A college friend who works in city government elsewhere in the state messaged me following an April 26 meeting in Salinas on cannabis permits. Her comment: Your meeting was really tame compared to what went on here.
Tame is one word for it. Dull is another. And the reason it was mostly tame and dull is that it’s difficult to get public input on a process that, in my opinion, has been mostly hidden from public view.
Salinas is nearing the end of its very slow slog toward issuing permits for businesses that want to manufacture, dispense or grow cannabis within city limits. Last summer, the city anticipated those permits would be issued by last fall. That deadline came and went; now, by holding that single public meeting, which lasted about an hour, the city announced it had entered the final steps of its process and the issuance of permits is expected to happen by the end of May.
Despite the overall tone of dull, there were a few interesting moments. Here are my top three.
3. The rage against Altai Brands is strong, but unwarranted. Altai, a maker of cannabis edibles and elixirs, became the first weed business to legally operate in Salinas. Its manufacturing permit was grandfathered in, based in part on the fact that they wouldn’t be growing plants or selling their cannabis-infused candies or drinks directly to consumers. Still, that ticked a lot of people off. Ticking them off now? Altai is expanding to include extracting oils from plants, which means having plants on site.
They have permits in place and are doing everything above board; construction, in process, is expected to take another 30 days. Still, speaker after speaker lined up at Salinas City Hall to talk about marijuana and morality and smells and toxins and property values, specifically around Altai’s location on Quail Run Circle. Altai co-founder Rob Weakley says he can’t do anything to change people’s moral views of the cannabis industry, but he’s hoping to change local opinion of how Altai operates.
“A big part of this is fear of the unknown, and it’s our responsibility to educate people and do a better job telling people about systems and processes,” Weakley says. To that end, he’s planning to hold open houses, at a location and time to be determined, so people can come, ask questions and get educated about what the company is doing.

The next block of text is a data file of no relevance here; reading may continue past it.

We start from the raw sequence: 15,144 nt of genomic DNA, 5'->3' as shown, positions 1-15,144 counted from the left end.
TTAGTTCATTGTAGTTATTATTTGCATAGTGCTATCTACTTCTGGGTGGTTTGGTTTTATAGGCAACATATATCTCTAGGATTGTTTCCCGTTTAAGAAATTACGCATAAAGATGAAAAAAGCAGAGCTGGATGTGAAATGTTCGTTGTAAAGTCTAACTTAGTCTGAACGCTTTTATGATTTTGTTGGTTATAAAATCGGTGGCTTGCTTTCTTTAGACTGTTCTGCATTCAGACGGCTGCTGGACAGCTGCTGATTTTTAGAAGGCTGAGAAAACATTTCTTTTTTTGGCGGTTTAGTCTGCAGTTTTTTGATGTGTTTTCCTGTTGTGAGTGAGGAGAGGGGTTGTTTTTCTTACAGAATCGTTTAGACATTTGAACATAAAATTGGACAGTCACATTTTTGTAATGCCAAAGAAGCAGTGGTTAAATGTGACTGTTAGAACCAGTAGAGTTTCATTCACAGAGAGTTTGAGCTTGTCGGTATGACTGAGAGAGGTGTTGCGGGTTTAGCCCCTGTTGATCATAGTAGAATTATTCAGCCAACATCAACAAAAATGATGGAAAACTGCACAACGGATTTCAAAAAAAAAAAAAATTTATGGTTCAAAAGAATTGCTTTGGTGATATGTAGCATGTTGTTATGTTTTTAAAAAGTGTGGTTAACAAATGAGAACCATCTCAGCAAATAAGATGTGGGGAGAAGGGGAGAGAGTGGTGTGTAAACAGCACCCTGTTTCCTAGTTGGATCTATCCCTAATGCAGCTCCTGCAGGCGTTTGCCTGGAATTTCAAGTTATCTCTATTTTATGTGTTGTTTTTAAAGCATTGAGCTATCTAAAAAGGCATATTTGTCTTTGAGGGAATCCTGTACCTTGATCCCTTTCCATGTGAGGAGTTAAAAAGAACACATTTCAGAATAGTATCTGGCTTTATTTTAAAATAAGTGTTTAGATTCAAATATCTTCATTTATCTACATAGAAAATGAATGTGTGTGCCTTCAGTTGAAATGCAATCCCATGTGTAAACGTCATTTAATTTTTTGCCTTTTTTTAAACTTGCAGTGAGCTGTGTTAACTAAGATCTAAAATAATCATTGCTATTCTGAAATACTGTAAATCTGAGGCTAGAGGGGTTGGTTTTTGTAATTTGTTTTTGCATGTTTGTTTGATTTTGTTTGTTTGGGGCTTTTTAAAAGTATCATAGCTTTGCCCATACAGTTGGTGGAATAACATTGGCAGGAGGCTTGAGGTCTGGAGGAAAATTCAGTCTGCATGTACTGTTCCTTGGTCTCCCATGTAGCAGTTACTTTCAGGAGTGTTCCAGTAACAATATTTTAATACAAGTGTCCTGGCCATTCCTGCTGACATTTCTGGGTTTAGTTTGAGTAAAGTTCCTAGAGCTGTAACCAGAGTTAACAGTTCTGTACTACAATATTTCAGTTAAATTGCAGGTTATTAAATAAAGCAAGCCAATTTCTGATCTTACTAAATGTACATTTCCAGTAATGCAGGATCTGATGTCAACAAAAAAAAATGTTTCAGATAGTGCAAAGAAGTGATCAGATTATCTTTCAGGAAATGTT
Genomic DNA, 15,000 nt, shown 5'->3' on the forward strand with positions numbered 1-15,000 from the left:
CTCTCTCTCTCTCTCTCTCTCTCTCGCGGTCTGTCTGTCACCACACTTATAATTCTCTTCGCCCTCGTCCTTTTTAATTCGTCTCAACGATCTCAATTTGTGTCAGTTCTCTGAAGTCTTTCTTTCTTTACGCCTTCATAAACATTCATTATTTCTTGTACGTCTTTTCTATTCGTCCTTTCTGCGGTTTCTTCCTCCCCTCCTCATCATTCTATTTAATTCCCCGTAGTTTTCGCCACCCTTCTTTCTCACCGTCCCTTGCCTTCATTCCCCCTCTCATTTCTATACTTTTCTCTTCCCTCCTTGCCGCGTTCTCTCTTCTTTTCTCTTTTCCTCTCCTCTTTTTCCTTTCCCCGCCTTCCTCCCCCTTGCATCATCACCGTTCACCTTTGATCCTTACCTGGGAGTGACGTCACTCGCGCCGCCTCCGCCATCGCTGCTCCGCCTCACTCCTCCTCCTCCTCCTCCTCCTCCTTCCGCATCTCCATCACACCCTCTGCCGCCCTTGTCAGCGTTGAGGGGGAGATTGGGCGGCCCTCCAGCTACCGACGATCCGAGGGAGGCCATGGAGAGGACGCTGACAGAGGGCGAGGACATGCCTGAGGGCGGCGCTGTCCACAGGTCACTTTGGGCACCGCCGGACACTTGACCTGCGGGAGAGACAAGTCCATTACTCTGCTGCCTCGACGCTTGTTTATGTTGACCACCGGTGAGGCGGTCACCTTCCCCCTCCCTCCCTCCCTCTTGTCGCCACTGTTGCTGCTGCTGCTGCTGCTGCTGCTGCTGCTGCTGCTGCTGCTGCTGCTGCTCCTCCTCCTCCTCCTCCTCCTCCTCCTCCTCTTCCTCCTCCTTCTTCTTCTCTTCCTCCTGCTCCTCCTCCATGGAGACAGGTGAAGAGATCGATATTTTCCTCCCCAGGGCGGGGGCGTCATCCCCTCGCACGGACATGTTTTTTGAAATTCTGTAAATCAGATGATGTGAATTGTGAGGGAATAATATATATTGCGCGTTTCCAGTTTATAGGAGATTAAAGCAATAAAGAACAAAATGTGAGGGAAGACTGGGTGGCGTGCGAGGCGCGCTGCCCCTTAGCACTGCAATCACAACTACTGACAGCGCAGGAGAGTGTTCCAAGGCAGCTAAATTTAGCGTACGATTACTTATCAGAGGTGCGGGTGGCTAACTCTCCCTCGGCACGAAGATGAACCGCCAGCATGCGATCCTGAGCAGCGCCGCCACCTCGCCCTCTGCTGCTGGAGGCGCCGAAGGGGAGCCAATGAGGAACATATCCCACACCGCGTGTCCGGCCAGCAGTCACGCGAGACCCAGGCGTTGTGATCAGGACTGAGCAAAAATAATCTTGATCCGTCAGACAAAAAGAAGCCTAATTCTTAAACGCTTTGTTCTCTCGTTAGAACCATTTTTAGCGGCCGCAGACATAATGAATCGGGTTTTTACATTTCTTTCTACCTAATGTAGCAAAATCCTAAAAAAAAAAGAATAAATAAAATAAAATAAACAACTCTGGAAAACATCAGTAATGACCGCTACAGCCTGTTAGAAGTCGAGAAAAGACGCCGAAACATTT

2. Most applicants are clustered around a few locations. Four applicants are eyeing locations along a two-block stretch of Work Street: two at 514 Work St., one at 590 Work St., and one at 641 Work St. Other proposed locations are nearby at 343 Rianda St., 1610 Moffett St., 1156 Abbott St. and 1156 Harkins St. Clustering makes sense – it’s easier to share security and easier for police to patrol the area. And in these industrial areas, most people won’t notice a difference.
1. Another location is planned for 825 W. Market St., and that’s notable for a few reasons. Ricky Cabrera, a contractor, Rotarian and board member-at-large of the Salinas Valley Leadership Group, has applied to grow and dispense at that location, in an industrial area. Cabrera invoked the name of retired Salinas Police Chief Kelly McMillin when he spoke at the April 26 meeting about his interest in keeping his operation safe and legal. McMillin confirms he has spoken with Cabrera about consulting on security issues, but has no agreement in place.
The same day of the meeting, city code enforcement officers found a large (roughly 9,000 square feet) unpermitted grow at 825 W. Market St. The city issued a stop-work permit, because the warehouse space had been subdivided without permits and PG&E power diverted, and police were summoned. The more than 1,000 plants they found, along with 16 pounds of processed and bagged weed, were left in place. SPD had submitted a warrant request and the subtenant of the building faces misdemeanor charges.
Meanwhile, the building’s owner may face a PG&E bill estimated at $250,000. The owner is a now-defunct LLC, with Phillip Trapin of Carmel listed as the registered agent, according to property records. The sublessee is said to be the owner of a local auto body shop.
Cabrera, meanwhile, says he has no lease in place there, but has been promised one should the permit be granted.